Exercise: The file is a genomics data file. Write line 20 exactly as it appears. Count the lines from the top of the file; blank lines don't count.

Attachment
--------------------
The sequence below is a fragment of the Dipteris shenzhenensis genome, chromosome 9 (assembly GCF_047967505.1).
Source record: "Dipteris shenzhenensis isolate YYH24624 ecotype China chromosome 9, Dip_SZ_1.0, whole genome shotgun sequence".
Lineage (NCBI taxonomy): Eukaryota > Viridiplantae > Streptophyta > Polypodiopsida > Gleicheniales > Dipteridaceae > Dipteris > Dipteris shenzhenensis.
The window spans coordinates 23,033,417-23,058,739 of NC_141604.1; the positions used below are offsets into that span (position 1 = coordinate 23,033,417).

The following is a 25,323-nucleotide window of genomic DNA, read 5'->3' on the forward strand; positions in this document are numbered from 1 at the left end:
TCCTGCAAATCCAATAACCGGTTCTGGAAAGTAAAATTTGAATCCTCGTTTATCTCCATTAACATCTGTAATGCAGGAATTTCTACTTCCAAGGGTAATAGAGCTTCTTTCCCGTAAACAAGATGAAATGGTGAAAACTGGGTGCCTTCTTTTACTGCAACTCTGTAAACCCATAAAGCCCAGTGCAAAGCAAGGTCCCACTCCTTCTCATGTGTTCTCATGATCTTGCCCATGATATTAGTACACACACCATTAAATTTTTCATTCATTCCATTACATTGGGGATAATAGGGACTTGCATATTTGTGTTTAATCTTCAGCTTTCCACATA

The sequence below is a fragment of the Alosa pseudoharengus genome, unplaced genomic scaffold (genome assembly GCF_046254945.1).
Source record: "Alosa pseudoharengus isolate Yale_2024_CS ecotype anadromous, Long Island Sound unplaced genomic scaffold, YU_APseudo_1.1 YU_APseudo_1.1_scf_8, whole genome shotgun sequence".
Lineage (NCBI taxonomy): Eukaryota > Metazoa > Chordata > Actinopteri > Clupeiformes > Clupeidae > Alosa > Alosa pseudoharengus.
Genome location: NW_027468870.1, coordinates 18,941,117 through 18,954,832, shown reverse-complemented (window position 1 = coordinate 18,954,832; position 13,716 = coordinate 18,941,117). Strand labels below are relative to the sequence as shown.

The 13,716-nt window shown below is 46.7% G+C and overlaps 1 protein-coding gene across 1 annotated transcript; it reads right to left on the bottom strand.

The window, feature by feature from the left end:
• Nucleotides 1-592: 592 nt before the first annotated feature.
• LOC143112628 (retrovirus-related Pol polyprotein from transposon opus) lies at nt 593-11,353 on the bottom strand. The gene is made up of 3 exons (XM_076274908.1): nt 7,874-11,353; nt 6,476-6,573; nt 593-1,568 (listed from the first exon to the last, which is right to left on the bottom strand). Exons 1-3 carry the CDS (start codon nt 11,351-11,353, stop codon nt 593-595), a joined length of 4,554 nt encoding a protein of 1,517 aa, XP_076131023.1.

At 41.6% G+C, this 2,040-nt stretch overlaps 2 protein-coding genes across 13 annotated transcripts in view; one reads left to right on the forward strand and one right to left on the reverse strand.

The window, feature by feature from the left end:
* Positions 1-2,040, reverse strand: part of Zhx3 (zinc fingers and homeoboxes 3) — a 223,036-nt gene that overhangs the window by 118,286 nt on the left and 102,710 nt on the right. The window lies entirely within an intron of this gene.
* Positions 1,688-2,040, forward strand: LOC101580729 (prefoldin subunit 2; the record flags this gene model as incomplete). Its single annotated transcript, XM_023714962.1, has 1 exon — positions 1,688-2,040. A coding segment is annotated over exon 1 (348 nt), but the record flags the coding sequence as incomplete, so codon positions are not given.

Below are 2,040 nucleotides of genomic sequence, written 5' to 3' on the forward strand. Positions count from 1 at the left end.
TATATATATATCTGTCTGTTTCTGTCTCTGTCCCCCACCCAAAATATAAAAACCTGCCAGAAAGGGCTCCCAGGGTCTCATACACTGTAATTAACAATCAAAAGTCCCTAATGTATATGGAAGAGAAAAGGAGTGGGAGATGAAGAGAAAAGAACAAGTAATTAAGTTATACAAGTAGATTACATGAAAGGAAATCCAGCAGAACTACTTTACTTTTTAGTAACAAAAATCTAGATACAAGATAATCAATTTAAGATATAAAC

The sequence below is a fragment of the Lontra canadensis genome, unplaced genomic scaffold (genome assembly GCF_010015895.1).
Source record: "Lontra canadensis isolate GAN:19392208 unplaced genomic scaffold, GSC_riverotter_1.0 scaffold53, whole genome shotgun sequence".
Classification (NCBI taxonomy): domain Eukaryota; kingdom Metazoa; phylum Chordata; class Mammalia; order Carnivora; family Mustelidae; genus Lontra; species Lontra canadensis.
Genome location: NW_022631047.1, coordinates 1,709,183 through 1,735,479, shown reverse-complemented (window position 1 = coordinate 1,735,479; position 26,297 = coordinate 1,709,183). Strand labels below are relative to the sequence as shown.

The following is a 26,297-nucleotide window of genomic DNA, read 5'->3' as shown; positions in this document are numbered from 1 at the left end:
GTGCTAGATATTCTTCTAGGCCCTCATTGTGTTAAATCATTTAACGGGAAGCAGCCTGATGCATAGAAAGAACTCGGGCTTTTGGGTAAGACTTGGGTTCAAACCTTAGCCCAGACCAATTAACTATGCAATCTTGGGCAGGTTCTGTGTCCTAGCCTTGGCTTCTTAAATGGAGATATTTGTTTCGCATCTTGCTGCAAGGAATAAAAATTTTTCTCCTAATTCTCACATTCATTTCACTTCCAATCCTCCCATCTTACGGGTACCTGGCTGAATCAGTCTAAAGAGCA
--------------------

TATATATATATCTGTCTGTTTCTGTCTCTGTCCCCCACCCAAAATATAAAAACCTGCCAGAAAGGGCTCCCAGGGTCTCATACACTGTAATTAACAATCAAAAGTCCCTAATGTATATGGAAGAGAAAAGGAGTGGGAGATGAAGAGAAAAGAACAAGTAATTAAGTTATACAAGTAGATTACATGAAAGGAAATCCAGCAGAACTACTTTACTTTTTAGTAACAAAAATCTAGATACAAGATAATCAATTTAAGATATAAAC